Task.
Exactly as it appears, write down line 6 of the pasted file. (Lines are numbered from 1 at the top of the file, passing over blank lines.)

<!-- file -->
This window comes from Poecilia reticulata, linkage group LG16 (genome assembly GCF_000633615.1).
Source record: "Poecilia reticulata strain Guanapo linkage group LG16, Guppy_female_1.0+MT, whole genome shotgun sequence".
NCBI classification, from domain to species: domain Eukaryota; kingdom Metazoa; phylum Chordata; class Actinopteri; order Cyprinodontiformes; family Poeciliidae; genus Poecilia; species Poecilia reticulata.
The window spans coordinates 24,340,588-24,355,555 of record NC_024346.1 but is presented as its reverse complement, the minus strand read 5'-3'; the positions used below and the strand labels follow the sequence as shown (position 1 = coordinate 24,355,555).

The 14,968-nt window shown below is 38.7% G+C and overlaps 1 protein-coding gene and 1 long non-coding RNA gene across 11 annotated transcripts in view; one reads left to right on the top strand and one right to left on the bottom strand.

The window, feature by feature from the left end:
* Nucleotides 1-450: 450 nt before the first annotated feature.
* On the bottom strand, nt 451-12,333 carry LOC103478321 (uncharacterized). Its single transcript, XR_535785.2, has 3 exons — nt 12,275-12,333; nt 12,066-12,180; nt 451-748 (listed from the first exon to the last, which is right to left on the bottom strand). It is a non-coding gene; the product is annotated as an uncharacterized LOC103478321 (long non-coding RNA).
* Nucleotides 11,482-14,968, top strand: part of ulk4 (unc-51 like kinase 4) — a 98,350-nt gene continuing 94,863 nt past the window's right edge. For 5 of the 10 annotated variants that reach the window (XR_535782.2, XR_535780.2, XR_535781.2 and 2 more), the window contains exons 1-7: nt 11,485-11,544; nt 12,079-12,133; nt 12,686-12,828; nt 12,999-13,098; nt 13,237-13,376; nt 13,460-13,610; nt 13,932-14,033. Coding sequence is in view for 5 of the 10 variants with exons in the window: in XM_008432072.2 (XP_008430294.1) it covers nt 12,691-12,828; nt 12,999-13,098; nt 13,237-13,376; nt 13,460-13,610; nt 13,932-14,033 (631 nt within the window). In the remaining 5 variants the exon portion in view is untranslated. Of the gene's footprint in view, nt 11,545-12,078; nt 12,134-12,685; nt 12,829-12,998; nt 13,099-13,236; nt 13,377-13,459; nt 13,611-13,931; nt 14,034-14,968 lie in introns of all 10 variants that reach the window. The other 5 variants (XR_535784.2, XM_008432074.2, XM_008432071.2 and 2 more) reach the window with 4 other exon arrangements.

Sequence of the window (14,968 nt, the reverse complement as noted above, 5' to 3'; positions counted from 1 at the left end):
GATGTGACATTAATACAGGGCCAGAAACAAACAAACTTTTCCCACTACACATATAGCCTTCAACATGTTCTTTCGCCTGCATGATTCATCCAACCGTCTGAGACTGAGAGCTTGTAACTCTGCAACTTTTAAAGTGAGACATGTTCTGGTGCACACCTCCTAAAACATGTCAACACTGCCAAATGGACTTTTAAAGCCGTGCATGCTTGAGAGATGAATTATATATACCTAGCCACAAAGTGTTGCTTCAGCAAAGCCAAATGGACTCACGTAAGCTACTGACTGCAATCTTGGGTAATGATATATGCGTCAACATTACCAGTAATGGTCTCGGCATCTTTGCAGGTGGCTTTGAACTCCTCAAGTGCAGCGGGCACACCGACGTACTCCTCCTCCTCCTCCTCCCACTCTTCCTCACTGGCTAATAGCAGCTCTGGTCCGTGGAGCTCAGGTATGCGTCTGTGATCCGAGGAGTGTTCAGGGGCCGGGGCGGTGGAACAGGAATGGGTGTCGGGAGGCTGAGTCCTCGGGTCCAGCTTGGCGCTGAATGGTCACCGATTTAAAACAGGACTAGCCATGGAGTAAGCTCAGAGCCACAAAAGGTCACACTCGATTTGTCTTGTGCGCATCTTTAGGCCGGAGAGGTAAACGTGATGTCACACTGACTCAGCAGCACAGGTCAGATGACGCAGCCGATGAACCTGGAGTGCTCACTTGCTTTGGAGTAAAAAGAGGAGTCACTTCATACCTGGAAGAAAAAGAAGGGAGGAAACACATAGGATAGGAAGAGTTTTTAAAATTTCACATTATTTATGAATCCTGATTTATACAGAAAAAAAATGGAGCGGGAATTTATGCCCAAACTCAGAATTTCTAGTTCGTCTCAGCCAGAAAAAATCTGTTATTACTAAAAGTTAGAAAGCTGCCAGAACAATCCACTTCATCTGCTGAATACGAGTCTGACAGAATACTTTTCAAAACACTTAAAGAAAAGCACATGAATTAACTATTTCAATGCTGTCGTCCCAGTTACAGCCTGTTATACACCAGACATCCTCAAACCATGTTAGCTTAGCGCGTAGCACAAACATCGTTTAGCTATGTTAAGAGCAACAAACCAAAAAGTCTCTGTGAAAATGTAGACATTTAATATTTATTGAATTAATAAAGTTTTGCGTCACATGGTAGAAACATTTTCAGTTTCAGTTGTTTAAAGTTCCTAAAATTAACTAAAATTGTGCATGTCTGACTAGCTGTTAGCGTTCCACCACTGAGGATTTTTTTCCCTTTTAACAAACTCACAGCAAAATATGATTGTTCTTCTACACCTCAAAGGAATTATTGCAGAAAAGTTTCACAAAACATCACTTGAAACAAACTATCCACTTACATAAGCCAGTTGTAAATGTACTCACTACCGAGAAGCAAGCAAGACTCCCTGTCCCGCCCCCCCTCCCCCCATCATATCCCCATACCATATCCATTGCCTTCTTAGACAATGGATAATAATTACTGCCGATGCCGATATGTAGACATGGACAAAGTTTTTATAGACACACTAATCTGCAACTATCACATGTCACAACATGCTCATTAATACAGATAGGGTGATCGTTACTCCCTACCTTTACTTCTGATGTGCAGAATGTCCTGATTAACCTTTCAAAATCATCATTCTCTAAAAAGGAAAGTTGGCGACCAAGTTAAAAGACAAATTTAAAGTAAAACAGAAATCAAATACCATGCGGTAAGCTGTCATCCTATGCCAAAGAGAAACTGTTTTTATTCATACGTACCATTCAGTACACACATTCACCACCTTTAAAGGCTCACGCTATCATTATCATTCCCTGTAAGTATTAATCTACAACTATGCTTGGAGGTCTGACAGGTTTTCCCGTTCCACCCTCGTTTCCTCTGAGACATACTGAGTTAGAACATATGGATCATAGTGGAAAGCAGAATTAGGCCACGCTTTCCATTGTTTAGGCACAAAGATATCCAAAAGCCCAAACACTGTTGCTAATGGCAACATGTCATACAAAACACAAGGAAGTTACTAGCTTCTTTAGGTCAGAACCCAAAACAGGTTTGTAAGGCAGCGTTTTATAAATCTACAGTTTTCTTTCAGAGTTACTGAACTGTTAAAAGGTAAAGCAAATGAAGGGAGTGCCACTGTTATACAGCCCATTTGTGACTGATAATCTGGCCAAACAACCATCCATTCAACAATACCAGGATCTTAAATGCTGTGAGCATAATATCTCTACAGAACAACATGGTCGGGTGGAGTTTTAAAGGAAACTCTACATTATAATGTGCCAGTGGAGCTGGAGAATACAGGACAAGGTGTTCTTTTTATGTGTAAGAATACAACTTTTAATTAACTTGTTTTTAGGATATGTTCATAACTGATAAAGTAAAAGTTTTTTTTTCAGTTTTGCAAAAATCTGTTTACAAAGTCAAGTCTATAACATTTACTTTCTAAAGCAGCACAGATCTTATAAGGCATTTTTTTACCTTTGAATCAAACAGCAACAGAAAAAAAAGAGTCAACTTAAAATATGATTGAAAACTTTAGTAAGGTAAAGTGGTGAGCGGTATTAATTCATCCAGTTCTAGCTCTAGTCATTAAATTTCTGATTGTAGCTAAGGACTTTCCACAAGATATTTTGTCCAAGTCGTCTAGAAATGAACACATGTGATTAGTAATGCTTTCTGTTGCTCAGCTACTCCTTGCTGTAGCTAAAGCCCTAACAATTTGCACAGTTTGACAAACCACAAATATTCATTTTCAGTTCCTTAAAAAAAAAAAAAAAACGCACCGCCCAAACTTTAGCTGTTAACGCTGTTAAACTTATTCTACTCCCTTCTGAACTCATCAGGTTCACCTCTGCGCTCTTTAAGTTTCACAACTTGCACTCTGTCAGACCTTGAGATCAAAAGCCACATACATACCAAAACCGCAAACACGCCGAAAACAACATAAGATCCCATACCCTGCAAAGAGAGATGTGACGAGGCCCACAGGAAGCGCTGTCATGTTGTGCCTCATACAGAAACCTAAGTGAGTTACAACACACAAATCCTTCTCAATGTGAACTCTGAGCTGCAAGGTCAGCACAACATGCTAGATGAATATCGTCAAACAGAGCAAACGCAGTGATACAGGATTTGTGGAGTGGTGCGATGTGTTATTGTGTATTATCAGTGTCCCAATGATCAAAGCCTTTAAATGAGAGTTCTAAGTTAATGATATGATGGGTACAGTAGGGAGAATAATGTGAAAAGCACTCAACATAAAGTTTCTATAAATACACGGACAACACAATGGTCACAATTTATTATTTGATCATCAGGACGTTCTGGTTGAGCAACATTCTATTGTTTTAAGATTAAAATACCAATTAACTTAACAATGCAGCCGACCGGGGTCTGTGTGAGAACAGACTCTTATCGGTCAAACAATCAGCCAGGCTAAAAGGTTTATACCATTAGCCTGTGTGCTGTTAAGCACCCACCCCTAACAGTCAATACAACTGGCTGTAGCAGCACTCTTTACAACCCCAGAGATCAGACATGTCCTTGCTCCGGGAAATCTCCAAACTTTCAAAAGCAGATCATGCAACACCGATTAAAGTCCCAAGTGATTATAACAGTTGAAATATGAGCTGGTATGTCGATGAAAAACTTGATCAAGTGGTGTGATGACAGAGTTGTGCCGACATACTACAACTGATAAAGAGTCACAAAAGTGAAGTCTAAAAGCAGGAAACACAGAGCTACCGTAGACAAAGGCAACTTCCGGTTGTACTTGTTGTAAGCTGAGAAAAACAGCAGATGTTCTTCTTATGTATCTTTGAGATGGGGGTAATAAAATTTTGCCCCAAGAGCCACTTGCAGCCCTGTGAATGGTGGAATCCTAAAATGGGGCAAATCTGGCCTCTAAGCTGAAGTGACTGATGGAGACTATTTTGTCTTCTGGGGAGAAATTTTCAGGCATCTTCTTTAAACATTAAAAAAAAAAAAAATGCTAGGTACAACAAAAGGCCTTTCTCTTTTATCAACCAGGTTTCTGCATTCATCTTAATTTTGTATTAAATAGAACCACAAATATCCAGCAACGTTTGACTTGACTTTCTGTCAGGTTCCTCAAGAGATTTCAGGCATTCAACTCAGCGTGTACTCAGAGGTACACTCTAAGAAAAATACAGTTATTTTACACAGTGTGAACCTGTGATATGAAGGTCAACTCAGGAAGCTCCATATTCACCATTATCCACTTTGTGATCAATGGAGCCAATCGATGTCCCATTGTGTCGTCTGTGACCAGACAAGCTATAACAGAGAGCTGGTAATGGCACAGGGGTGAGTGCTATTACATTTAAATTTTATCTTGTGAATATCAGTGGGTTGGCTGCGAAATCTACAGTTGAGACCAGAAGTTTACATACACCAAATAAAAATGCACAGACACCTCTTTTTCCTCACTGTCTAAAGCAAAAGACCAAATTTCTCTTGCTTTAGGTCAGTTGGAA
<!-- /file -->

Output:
The window, feature by feature from the left end: